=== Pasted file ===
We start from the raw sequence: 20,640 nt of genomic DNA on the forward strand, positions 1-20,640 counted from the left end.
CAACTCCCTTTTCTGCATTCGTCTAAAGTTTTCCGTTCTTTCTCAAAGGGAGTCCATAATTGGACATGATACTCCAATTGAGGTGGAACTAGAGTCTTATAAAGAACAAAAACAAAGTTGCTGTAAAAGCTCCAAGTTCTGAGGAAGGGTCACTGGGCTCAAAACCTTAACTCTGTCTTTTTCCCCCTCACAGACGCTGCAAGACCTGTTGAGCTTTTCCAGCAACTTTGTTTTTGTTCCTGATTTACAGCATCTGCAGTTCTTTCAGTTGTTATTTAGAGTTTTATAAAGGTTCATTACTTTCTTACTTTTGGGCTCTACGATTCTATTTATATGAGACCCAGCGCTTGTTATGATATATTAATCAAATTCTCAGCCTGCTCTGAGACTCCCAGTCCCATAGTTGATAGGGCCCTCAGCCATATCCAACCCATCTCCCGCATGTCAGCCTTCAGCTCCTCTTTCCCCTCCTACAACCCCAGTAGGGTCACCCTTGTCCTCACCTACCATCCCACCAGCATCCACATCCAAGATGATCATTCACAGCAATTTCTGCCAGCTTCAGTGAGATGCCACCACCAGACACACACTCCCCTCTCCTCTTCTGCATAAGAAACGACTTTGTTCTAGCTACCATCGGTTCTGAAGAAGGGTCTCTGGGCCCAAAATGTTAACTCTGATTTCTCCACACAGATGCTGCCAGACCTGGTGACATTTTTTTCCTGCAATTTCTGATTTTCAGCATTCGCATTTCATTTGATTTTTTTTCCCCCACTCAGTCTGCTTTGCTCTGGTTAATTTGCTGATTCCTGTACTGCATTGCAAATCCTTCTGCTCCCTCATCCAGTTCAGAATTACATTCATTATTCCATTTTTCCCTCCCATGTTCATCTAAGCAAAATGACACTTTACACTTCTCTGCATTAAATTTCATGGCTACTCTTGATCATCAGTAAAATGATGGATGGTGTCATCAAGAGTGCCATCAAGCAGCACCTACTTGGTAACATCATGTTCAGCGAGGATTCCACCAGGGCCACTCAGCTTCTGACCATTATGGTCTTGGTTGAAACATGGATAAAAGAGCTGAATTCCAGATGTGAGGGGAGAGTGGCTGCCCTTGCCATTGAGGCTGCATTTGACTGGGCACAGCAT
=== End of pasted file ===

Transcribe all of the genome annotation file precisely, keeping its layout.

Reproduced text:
We start from the raw sequence: 20,640 nt of genomic DNA on the forward strand, positions 1-20,640 counted from the left end.
CAACTCCCTTTTCTGCATTCGTCTAAAGTTTTCCGTTCTTTCTCAAAGGGAGTCCATAATTGGACATGATACTCCAATTGAGGTGGAACTAGAGTCTTATAAAGAACAAAAACAAAGTTGCTGTAAAAGCTCCAAGTTCTGAGGAAGGGTCACTGGGCTCAAAACCTTAACTCTGTCTTTTTCCCCCTCACAGACGCTGCAAGACCTGTTGAGCTTTTCCAGCAACTTTGTTTTTGTTCCTGATTTACAGCATCTGCAGTTCTTTCAGTTGTTATTTAGAGTTTTATAAAGGTTCATTACTTTCTTACTTTTGGGCTCTACGATTCTATTTATATGAGACCCAGCGCTTGTTATGATATATTAATCAAATTCTCAGCCTGCTCTGAGACTCCCAGTCCCATAGTTGATAGGGCCCTCAGCCATATCCAACCCATCTCCCGCATGTCAGCCTTCAGCTCCTCTTTCCCCTCCTACAACCCCAGTAGGGTCACCCTTGTCCTCACCTACCATCCCACCAGCATCCACATCCAAGATGATCATTCACAGCAATTTCTGCCAGCTTCAGTGAGATGCCACCACCAGACACACACTCCCCTCTCCTCTTCTGCATAAGAAACGACTTTGTTCTAGCTACCATCGGTTCTGAAGAAGGGTCTCTGGGCCCAAAATGTTAACTCTGATTTCTCCACACAGATGCTGCCAGACCTGGTGACATTTTTTTCCTGCAATTTCTGATTTTCAGCATTCGCATTTCATTTGATTTTTTTTCCCCCACTCAGTCTGCTTTGCTCTGGTTAATTTGCTGATTCCTGTACTGCATTGCAAATCCTTCTGCTCCCTCATCCAGTTCAGAATTACATTCATTATTCCATTTTTCCCTCCCATGTTCATCTAAGCAAAATGACACTTTACACTTCTCTGCATTAAATTTCATGGCTACTCTTGATCATCAGTAAAATGATGGATGGTGTCATCAAGAGTGCCATCAAGCAGCACCTACTTGGTAACATCATGTTCAGCGAGGATTCCACCAGGGCCACTCAGCTTCTGACCATTATGGTCTTGGTTGAAACATGGATAAAAGAGCTGAATTCCAGATGTGAGGGGAGAGTGGCTGCCCTTGCCATTGAGGCTGCATTTGACTGGGCACAGCAT